The Ron Paul campaign is expected to be in full force at the Republican National Convention in August, but that doesn’t mean it’ll be smooth sailing until then. Rep. Ron Paul (R-Texas) is experiencing new roadblocks less than a month before the RNC.
Rep. Paul managed to rake in a healthy amount of delegates at state conventions leading up to the upcoming RNC, but the Republican Party establishment isn’t entirely okay with how the congressman could sweep the big gathering of GOP members only weeks away. Now it looks like both sides are causing a splash over how the congressman will be represented at the RNC and to what extent, which is all but certain to intensify in the few weeks leading up to the convention, slated for August 27 through 20 in Tampa, Florida.
The Ron Paul camp is now going up against the GOP establishment in the states of Maine, Louisiana and Massachusetts over the continuously confusing matter of delegates. When Republicans voted in those states’ primaries earlier this election season, presumptive nominee Mitt Romney managed to make out with most of the popular vote. Supporters of Rep. Paul were apt to stick around after the polls closed, though, and ended up by and large securing a substantial number of state delegates in most jurisdictions. Now the mainstream proponents of the Republican Party are pushing to ensure that Mitt Romney is awarded the decisive amounts of delegates at next month’s convention.
Over the weekend, Ron Paul campaign chairman Jesse Benton announced that the congressman’s camp would be challenging the Republican Party of Louisiana over that state’s GOP giving delegates to Romney in lieu of the actual rules.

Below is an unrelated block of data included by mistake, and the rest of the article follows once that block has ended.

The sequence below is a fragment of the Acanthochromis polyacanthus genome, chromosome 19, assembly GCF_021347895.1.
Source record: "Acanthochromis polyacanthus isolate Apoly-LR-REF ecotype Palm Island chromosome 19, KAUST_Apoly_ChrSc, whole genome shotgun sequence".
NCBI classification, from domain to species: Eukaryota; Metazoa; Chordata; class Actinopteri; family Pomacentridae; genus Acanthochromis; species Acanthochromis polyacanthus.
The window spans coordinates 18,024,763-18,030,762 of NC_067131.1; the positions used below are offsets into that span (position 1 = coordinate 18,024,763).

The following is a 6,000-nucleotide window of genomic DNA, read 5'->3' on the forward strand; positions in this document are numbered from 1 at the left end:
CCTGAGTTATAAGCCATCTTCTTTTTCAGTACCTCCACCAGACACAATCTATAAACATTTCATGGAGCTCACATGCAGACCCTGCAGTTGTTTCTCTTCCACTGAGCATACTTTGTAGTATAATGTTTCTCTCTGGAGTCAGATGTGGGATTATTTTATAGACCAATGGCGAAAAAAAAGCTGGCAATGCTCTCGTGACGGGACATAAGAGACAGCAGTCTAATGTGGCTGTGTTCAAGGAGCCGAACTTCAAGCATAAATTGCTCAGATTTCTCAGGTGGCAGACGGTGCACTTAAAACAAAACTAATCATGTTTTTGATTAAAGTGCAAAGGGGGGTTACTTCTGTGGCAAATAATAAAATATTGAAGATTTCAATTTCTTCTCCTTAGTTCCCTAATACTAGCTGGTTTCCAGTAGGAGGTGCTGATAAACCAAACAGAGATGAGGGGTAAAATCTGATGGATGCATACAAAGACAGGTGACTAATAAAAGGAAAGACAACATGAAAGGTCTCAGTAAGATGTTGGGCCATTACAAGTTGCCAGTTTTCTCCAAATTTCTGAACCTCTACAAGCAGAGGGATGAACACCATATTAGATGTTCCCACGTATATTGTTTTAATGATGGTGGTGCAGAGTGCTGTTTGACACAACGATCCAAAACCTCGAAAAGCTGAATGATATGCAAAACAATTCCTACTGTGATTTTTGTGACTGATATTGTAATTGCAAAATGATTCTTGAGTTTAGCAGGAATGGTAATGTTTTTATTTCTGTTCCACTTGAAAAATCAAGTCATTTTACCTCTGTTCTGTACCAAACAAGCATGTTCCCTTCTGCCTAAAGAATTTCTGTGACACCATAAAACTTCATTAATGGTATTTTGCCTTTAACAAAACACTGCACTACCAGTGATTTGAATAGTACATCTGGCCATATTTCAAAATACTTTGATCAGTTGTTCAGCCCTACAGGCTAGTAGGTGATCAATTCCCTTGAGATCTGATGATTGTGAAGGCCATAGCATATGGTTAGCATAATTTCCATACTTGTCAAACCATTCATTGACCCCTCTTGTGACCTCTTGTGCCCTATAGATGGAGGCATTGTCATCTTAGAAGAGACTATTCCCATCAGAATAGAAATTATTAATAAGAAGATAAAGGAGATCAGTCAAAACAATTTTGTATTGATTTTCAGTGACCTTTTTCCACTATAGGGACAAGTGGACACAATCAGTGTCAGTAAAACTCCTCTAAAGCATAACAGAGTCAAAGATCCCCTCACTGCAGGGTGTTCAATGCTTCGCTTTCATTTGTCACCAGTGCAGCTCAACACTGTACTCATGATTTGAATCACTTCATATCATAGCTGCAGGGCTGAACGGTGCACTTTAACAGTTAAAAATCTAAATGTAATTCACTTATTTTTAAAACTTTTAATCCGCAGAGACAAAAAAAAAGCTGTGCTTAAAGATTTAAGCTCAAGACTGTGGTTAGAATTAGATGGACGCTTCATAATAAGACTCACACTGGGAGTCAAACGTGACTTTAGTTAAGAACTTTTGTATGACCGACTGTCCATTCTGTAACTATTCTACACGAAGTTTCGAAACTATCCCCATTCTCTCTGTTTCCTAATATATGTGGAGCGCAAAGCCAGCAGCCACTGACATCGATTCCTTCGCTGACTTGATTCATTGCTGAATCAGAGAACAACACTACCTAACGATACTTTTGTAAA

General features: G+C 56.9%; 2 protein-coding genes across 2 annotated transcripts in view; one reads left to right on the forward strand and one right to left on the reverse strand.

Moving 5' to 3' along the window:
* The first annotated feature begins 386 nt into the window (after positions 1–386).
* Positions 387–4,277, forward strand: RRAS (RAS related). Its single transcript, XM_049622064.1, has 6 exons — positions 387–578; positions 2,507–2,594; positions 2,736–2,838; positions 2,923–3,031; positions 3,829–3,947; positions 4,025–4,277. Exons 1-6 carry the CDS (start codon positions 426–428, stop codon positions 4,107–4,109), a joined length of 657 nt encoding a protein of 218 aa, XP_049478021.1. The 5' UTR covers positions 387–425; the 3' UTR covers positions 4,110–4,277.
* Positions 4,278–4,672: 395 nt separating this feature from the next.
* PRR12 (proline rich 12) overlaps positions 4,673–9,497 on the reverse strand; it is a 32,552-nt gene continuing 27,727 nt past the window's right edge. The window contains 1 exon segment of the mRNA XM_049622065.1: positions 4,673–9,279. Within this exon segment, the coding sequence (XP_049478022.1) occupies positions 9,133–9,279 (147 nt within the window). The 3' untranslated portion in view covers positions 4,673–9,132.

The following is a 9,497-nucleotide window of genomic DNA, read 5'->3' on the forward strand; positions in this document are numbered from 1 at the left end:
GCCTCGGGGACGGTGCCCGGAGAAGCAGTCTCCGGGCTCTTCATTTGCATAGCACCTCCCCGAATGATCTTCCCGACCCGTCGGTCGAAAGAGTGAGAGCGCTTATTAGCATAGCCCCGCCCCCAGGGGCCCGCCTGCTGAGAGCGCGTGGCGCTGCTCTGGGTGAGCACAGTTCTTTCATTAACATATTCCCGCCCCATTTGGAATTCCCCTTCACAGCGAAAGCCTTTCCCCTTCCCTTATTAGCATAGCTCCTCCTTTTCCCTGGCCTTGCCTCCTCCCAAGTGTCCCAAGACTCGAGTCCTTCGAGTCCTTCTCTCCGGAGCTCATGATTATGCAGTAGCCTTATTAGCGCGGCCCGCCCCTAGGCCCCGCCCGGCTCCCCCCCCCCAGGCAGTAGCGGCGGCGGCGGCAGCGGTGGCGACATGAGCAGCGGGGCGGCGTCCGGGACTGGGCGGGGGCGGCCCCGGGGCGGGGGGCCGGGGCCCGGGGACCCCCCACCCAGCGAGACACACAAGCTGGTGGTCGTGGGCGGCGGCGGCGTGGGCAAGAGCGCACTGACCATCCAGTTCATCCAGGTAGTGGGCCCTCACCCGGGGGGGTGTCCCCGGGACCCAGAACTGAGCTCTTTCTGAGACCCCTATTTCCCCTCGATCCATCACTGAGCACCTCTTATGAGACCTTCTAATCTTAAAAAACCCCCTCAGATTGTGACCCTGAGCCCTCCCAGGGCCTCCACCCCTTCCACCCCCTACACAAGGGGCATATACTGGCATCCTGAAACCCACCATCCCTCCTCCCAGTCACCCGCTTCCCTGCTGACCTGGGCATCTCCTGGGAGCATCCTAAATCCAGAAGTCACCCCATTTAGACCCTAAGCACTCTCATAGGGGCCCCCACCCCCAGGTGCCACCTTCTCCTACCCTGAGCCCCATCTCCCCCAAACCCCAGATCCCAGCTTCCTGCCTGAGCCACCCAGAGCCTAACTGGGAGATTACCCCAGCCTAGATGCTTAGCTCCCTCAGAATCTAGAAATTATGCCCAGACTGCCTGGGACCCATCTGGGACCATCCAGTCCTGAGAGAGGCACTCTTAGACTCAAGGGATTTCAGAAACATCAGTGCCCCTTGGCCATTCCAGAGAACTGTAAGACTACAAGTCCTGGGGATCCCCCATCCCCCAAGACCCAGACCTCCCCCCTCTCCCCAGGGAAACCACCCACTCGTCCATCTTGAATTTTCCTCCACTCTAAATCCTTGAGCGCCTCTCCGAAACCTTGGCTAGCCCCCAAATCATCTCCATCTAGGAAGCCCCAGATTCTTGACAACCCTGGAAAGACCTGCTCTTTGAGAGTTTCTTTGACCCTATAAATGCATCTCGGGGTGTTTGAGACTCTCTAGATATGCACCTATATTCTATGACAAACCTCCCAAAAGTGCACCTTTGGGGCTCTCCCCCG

"We believe that they grossly and blatantly and repeatedly violated their party rules and elected a delegation that was improper," Benton told CNN. "The Louisiana GOP insiders, realizing they were in the minority, grossly and repeatedly violated their own party rules to try to railroad through their preferred delegation.”
"We believe that our rump convention is the legitimate delegation and they have a right to be seated at the Republican National Convention."
On their part, leaders within the Louisiana GOP say that they’ve followed the rules at that Paul supporters won’t be happy until they represented in the majority.
"Unless we gave them a majority, they were going to challenge our whole convention regardless," Jason Doré, executive director of the Republican Party of Louisiana, added to CNN. "The whole thing is kind of bizarre."
Rep. Paul is currently number one in delegates in Iowa, Minnesota and Maine, and is challenging rulings in the states of Massachusetts and Oregon that his camp thinks could give him the majority in those jurisdictions. Across the board, though, the GOP establishment is attempting to award delegates to Romney, which the Paul campaign calls an abuse of the rules.